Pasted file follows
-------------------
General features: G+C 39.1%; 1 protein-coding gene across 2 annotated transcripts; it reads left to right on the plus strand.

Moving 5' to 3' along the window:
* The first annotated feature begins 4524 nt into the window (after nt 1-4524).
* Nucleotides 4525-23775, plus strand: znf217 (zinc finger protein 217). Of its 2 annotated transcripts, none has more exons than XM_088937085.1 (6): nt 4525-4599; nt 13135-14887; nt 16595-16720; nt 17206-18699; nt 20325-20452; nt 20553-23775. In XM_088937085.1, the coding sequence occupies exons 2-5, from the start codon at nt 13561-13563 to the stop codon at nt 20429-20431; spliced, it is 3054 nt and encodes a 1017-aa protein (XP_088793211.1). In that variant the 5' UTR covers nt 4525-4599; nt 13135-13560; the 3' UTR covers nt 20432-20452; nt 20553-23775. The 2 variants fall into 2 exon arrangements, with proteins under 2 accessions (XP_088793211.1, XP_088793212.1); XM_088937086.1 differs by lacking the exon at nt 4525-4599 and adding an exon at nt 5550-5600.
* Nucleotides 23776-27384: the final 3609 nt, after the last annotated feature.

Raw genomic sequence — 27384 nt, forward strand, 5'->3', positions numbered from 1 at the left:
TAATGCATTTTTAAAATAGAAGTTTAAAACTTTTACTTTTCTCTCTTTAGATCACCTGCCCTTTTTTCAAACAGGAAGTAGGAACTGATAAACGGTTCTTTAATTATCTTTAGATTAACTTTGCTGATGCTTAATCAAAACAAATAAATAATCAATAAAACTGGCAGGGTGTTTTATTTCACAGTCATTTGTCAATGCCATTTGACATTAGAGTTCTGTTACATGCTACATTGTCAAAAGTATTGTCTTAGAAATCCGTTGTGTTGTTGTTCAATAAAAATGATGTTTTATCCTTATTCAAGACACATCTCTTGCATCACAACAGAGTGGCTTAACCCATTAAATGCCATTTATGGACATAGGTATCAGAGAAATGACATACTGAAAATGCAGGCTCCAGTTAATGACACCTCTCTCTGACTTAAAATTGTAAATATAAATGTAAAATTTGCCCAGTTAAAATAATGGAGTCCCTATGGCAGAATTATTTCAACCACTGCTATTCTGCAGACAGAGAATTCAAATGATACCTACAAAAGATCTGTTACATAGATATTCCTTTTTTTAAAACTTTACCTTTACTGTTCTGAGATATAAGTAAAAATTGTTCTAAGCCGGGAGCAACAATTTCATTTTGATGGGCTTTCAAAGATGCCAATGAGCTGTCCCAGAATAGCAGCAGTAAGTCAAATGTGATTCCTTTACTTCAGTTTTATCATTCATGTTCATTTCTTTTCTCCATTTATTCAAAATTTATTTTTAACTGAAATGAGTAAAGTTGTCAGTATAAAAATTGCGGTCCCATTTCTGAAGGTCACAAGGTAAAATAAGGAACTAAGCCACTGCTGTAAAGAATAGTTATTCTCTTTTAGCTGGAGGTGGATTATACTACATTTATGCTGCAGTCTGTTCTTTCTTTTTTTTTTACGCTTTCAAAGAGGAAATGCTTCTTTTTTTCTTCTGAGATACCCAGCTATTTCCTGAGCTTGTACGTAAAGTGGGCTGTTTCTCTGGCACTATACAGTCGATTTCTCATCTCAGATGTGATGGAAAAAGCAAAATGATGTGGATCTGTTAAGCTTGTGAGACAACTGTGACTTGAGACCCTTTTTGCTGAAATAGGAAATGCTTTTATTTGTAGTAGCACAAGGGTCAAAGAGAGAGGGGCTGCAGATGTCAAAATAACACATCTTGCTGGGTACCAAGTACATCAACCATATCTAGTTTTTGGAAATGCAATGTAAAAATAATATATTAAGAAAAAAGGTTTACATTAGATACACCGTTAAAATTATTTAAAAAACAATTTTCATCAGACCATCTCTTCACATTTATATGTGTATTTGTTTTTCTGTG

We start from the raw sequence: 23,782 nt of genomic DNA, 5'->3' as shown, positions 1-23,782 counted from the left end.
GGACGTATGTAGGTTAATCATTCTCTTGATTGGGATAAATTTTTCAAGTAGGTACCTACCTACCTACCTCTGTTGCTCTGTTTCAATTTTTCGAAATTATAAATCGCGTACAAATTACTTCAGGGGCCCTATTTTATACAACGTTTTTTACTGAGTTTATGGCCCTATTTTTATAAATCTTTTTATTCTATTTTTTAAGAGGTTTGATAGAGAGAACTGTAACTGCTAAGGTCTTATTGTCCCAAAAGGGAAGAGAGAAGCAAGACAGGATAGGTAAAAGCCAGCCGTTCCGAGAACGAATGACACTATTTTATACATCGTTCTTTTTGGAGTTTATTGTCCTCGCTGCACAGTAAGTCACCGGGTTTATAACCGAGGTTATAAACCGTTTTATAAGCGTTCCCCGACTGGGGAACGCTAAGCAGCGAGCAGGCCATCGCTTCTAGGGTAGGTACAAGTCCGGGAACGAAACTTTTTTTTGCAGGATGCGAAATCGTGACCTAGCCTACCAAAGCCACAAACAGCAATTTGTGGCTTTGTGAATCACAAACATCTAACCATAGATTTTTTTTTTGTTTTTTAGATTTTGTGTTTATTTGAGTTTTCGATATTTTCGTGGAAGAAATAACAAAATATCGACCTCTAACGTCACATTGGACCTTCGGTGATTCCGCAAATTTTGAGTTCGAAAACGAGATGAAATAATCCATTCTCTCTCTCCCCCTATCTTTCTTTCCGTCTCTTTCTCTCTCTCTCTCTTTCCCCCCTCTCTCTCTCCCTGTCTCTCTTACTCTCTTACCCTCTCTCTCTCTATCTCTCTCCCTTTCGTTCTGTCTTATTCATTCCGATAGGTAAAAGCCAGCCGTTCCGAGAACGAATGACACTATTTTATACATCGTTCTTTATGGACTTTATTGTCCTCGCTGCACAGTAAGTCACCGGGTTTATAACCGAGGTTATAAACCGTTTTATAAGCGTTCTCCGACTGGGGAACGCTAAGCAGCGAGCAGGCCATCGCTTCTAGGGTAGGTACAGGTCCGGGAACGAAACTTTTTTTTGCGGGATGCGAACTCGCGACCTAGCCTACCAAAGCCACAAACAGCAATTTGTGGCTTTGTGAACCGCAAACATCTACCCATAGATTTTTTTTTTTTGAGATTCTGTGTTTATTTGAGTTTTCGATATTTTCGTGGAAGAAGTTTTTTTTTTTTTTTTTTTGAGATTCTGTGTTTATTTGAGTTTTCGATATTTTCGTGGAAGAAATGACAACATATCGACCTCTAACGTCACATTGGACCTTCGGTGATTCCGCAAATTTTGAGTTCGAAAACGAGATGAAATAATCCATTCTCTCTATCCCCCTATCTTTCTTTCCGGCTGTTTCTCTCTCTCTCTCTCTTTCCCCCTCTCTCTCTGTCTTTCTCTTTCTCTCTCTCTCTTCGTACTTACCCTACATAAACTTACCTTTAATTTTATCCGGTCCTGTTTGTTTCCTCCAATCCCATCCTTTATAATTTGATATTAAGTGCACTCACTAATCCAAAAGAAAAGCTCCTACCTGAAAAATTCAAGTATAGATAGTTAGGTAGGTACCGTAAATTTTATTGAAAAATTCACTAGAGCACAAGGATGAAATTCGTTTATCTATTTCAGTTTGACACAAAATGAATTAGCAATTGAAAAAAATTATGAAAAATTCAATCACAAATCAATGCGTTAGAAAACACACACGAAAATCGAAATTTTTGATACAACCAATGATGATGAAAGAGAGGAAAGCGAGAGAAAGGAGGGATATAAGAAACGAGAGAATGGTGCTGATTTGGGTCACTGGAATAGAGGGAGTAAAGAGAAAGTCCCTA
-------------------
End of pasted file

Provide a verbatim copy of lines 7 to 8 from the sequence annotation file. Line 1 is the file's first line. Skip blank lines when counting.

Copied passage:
TAATGCATTTTTAAAATAGAAGTTTAAAACTTTTACTTTTCTCTCTTTAGATCACCTGCCCTTTTTTCAAACAGGAAGTAGGAACTGATAAACGGTTCTTTAATTATCTTTAGATTAACTTTGCTGATGCTTAATCAAAACAAATAAATAATCAATAAAACTGGCAGGGTGTTTTATTTCACAGTCATTTGTCAATGCCATTTGACATTAGAGTTCTGTTACATGCTACATTGTCAAAAGTATTGTCTTAGAAATCCGTTGTGTTGTTGTTCAATAAAAATGATGTTTTATCCTTATTCAAGACACATCTCTTGCATCACAACAGAGTGGCTTAACCCATTAAATGCCATTTATGGACATAGGTATCAGAGAAATGACATACTGAAAATGCAGGCTCCAGTTAATGACACCTCTCTCTGACTTAAAATTGTAAATATAAATGTAAAATTTGCCCAGTTAAAATAATGGAGTCCCTATGGCAGAATTATTTCAACCACTGCTATTCTGCAGACAGAGAATTCAAATGATACCTACAAAAGATCTGTTACATAGATATTCCTTTTTTTAAAACTTTACCTTTACTGTTCTGAGATATAAGTAAAAATTGTTCTAAGCCGGGAGCAACAATTTCATTTTGATGGGCTTTCAAAGATGCCAATGAGCTGTCCCAGAATAGCAGCAGTAAGTCAAATGTGATTCCTTTACTTCAGTTTTATCATTCATGTTCATTTCTTTTCTCCATTTATTCAAAATTTATTTTTAACTGAAATGAGTAAAGTTGTCAGTATAAAAATTGCGGTCCCATTTCTGAAGGTCACAAGGTAAAATAAGGAACTAAGCCACTGCTGTAAAGAATAGTTATTCTCTTTTAGCTGGAGGTGGATTATACTACATTTATGCTGCAGTCTGTTCTTTCTTTTTTTTTTACGCTTTCAAAGAGGAAATGCTTCTTTTTTTCTTCTGAGATACCCAGCTATTTCCTGAGCTTGTACGTAAAGTGGGCTGTTTCTCTGGCACTATACAGTCGATTTCTCATCTCAGATGTGATGGAAAAAGCAAAATGATGTGGATCTGTTAAGCTTGTGAGACAACTGTGACTTGAGACCCTTTTTGCTGAAATAGGAAATGCTTTTATTTGTAGTAGCACAAGGGTCAAAGAGAGAGGGGCTGCAGATGTCAAAATAACACATCTTGCTGGGTACCAAGTACATCAACCATATCTAGTTTTTGGAAATGCAATGTAAAAATAATATATTAAGAAAAAAGGTTTACATTAGATACACCGTTAAAATTATTTAAAAAACAATTTTCATCAGACCATCTCTTCACATTTATATGTGTATTTGTTTTTCTGTG

We start from the raw sequence: 23,782 nt of genomic DNA, 5'->3' as shown, positions 1-23,782 counted from the left end.